Center for Human Genetics and Laboratory Diagnostics, Dr. Klein, Dr. Rost and Colleagues

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Olaparib (Lynparza™) -Therapy in Ovarian Cancer [C56]

OMIM numbers: 167000, 113705 (BRCA1), 600185 (BRCA2)

Dipl.-Ing. (FH) Tanja Hinrichsen

Scientific Background

Ovarian cancer (OC) is the second most common malignant disease of the female reproductive organs (approximately 8000 cases/year) and the fifth most common cause of cancer deaths in women. Noticeable symptoms commonly become apparent only in later stages of the disease, so that the 5-year survival rate is approximately 40%. Ovarian cancer has epithelial and non-epithelial histotypes. Epithelial OC can be subdivided into 5 subtypes: High-Grade Serous, Low-Grade Serous, Clear Cell, Endometrioid and Mucinous. Although each subtype displays individual clinical presentation (e.g. response to chemotherapy), standard therapy is a combination of a cytoreductive operation and platinum-based chemotherapy. There is significant risk of a recurrence or a resistance to therapy.

Olaparib (Lynparza™) was recently approved by the European Medicines Agency (EMA), for use as a monotherapy under certain conditions (see below), in high-grade serous OC.

Olaparib is a PARP1 (poly (ADP ribose) polymerase1) inhibitor which uses the principle of "synthetic lethality". Olaparib inhibits the repair of DNA single strand breaks by the base excision repair-mechanism (BER). Due to the collapse of the replication fork, these single-strand breaks become double strand breaks, which are repaired in turn by homologous recombination (HR) or non-homologous end joining (NHEJ). If, due to a mutation in one of the HR DNA repair genes such as BRCA1 or BRCA2, HR does not occur, the error-prone NHEJ becomes effective and cell apoptosis occurs.

The following criteria must be met as prerequisites for Olaparib therapy:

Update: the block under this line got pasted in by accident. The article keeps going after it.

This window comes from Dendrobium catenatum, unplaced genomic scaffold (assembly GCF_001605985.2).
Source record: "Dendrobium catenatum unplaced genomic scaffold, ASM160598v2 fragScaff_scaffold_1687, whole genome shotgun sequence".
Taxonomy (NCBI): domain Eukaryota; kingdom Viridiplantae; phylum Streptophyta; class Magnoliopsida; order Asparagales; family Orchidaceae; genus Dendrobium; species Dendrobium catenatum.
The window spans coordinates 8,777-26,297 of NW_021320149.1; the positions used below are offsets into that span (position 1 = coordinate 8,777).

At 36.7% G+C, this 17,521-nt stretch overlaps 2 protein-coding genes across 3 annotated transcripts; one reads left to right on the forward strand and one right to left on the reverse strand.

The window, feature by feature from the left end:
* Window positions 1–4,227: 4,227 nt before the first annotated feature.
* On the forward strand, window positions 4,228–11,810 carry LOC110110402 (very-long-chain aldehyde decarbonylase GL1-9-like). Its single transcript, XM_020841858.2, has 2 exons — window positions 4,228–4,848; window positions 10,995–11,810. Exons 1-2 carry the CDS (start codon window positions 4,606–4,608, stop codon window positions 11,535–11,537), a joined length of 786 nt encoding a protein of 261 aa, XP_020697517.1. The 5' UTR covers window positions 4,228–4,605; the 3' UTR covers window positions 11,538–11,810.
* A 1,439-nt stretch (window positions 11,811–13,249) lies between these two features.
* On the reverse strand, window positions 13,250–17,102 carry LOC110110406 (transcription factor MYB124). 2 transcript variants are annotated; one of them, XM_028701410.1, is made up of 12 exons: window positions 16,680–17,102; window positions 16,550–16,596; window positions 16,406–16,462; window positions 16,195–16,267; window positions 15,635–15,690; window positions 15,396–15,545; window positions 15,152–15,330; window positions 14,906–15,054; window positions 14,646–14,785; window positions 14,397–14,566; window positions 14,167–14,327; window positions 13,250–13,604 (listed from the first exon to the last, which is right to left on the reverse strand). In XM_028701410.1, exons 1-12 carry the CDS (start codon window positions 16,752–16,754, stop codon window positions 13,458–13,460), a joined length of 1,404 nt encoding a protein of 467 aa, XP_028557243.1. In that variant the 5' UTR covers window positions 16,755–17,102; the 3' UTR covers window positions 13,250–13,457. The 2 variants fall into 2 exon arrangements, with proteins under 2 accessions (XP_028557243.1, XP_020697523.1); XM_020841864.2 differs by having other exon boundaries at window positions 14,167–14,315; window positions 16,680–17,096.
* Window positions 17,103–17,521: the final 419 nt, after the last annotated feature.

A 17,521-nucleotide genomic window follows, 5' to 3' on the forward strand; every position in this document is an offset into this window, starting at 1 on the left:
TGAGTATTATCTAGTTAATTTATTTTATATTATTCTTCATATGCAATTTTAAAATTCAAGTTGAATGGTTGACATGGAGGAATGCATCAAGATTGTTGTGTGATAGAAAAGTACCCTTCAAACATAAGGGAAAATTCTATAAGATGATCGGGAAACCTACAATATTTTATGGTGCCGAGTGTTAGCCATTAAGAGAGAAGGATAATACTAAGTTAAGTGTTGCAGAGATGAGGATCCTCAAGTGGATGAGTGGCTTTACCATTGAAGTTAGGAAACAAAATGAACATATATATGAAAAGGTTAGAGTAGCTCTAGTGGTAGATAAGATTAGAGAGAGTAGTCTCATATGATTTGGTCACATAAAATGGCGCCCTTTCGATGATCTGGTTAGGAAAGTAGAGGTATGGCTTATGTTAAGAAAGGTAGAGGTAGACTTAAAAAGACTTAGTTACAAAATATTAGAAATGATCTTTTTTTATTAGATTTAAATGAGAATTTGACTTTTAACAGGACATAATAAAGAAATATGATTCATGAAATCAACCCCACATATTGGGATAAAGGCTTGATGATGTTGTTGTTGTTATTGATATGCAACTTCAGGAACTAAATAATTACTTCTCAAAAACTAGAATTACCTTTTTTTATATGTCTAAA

• High-grade serous Ovarian carcinoma (HGS-OC)
  • Platinum sensitive
  • Recurrent tumor
  • Evidence of a disease causing mutation in BRCA1 or BRCA2

Whilst around 10-15% of all epithelial OC carry a germline mutation in BRCA1 or BRCA2, approximately 5% have mutations limited to the tumor (somatic) in BRCA1 or BRCA2. As a high proportion of germline mutations are also expected in sporadic ovarian carcinomas, all patients eligible for Olaparib therapy, and thus a BRCA1/2 mutation examination, should be informed in detail about the potential consequences of a possible mutation being found in the germline and receive genetic counselling. Detection of a germline mutation represents an additional increased risk of tumor for the patient, as well as a risk that children and close relatives will also be carriers of the mutation and thus have an increased disease risk.

A mutation analysis of tumors as well as the germline can be carried out in Martinsried by an interdisciplinary team of pathologists and human geneticists. Genetic counselling is offered to patients in our genetic counselling centers.

In accordance with the Level 3 Guidelines for the Diagnosis, Therapy and Follow-up Care of Breast Cancer, genetic counselling and, if necessary molecular genetic examinations, should be offered when in one line of the family:

  • At least three women have developed breast cancer
  • At least two women have developed breast cancer, one of whom is younger than 51 years old
  • At least one woman has developed breast cancer and one woman has developed ovarian cancer
  • At least two women have developed ovarian cancer
  • At least one woman has developed breast and ovarian cancer
  • At least one women younger than 36 years old has developed breast cancer
  • At least one women has developed bilateral breast cancer before the age of 51
  • At least one man has developed breast cancer and one woman has developed breast or ovarian cancer